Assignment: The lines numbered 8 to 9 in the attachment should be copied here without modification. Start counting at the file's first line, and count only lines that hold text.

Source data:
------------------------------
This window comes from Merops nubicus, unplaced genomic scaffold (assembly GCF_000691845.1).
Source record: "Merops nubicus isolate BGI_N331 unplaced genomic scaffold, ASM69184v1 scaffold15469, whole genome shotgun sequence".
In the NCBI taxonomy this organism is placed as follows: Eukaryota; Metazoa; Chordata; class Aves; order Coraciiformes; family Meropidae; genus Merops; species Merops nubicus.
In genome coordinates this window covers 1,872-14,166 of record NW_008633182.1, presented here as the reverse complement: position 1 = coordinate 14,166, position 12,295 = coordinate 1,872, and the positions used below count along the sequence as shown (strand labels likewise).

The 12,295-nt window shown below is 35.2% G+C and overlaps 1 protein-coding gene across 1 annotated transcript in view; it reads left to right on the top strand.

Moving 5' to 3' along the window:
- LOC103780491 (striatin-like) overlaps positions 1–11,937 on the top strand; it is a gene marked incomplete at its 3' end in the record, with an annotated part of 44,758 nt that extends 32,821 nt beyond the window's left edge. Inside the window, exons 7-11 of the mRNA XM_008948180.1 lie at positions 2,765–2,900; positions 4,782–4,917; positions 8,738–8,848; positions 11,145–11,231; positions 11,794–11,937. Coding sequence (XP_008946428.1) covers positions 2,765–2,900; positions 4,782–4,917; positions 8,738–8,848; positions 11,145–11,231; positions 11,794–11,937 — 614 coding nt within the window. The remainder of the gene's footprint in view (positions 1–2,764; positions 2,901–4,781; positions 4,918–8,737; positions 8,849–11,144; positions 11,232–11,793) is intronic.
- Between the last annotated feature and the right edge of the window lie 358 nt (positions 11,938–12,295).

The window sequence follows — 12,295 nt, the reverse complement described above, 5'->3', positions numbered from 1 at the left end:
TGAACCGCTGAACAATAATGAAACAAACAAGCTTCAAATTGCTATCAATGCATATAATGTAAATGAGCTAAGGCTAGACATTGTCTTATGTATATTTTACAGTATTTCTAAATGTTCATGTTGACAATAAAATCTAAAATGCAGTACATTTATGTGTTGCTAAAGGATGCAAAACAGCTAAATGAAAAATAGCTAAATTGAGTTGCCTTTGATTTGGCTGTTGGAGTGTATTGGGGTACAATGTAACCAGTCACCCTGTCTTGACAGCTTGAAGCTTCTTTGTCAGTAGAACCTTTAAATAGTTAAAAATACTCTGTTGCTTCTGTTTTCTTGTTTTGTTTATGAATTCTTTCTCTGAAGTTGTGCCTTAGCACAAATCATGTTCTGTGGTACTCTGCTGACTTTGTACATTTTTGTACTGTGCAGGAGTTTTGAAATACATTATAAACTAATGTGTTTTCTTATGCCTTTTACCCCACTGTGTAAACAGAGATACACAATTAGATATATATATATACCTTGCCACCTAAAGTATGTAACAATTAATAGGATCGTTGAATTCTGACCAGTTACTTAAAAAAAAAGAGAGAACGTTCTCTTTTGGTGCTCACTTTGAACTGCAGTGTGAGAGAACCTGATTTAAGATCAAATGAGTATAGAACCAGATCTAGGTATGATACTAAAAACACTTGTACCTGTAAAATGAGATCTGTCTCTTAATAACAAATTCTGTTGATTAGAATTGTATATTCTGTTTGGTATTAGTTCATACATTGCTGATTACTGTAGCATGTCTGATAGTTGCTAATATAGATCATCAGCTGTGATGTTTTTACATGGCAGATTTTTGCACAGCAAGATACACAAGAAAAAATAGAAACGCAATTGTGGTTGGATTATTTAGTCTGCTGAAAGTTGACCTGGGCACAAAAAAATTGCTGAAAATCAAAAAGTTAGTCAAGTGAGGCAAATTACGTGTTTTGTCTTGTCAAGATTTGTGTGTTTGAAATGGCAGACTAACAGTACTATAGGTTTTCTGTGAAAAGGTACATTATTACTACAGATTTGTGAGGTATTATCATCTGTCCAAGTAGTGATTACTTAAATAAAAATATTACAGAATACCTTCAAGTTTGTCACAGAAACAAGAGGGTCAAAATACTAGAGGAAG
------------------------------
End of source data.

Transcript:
- Between the last annotated feature and the right edge of the window lie 358 nt (positions 11,938–12,295).

The window sequence follows — 12,295 nt, the reverse complement described above, 5'->3', positions numbered from 1 at the left end: